It is essentially a Championship squad that is giving everything to stay afloat in the increasingly competitive waters of the bottom half of the table. The win over Jose Mourinho’s talented side on Sunday showed just how much they are fighting.


“We have a team that is very young and we have to learn and understand that the Premier League is another level. I am sure if we stay in the Premier League this season we will be talking about top 10 next season not the bottom 10,” the manager added.

Benitez stresses that the day-to-day management of the team does not change, despite unrest in the stands and a constant stream of negative headlines. “On a daily basis everything is fine. It’s a normal club, with normal staff.

“Everyone here at the training ground concentrates on football. It’s more the perception outside that something is wrong, but it’s not on a daily basis.

“My commitment is there every day. I leave the training ground late and I come back early in the morning. My staff and everybody here are working really hard. We don’t have any problem in terms of the future. The future is bright because we know we can improve.”

But the long-term growth of the team goes back to the issue of investment. Something that continually tests his patience at a club he has grown immensely fond of. “How much we can improve depends on what is going on. The place is amazing. You have a city behind the team, with 52,000 fans coming.

“You have to try to enjoy it but for any manager to enjoy something you have to win games. I want to compete and I want to do well and that is my frustration sometimes. Because I used to be trying to win titles and now I am trying to save a team.”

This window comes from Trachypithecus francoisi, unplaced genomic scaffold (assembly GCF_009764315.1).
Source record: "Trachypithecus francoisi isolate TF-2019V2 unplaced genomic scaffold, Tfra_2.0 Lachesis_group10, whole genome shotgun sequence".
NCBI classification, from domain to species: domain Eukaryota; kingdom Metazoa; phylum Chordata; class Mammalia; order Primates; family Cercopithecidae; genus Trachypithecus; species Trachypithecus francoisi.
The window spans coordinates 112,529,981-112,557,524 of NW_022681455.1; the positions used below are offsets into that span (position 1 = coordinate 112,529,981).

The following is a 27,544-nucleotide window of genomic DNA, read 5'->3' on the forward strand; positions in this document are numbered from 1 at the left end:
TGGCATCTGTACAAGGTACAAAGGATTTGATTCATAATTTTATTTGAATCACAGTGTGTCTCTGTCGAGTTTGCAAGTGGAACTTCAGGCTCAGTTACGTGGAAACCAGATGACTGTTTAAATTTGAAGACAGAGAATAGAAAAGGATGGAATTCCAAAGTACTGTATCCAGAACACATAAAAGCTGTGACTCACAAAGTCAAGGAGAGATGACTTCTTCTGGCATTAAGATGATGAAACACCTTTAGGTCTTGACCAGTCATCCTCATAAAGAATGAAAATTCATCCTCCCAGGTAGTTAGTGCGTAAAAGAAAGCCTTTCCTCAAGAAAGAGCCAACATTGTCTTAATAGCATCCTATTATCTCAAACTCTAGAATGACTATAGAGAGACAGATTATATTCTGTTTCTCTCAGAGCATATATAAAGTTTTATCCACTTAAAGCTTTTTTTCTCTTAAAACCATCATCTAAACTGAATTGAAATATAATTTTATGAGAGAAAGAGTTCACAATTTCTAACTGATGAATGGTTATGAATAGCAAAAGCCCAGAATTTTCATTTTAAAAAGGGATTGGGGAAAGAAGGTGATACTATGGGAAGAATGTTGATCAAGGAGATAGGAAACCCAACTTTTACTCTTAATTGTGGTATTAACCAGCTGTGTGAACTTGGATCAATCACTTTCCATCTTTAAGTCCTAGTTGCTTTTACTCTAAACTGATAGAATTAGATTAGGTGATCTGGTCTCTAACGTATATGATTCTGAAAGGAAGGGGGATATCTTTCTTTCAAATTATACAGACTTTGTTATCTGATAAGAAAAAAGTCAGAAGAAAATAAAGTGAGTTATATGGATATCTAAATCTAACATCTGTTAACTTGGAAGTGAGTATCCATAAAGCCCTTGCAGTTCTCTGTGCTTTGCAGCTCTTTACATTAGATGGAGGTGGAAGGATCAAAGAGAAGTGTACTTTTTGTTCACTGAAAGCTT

If Benitez does keep Newcastle in the Premier League it will be some achievement. Few would be surprised to see him walk at the end of the season. The supporters would be devastated.

They know that such an elite manager as Benitez is unlikely to walk through the training ground gates again. It is just a pity the club’s owners don’t seem to realise what an asset they have in the manager’s seat.

Devastating for Ryan – but there is a future

Ryan Mason playing for Hull City

The news that Hull City midfielder Ryan Mason had to retire at the age of 26 was a real blow for the player.

It is more than a year since Mason suffered a fracture to his skull when competing for an aerial ball with Chelsea’s Gary Cahill during a Premier League game between the sides.

Mason had so much more to offer the game. Cahill sent his best wishes to the player on hearing the news and the overwhelming support Mason has received suggests he was a popular character within the game.

You’ll be able to hear from the man himself on Tuesday night when he will be appearing as a guest on our Gillette Soccer Special programme on Sky Sports.

I’m glad he has taken up our offer to come on as a pundit and talk about his experiences. Retiring early through injury is a crushing blow, but as another of our pundits has shown there is life after football.

Matt Murray first appeared on Soccer Saturday at the age of 29 and has gone on to make a success of his role in the television industry as well as becoming a top coach.

Johnny Phillips

By Johnny Phillips

Sky Sports Soccer Saturday pundit, giving his thoughts on football across the country.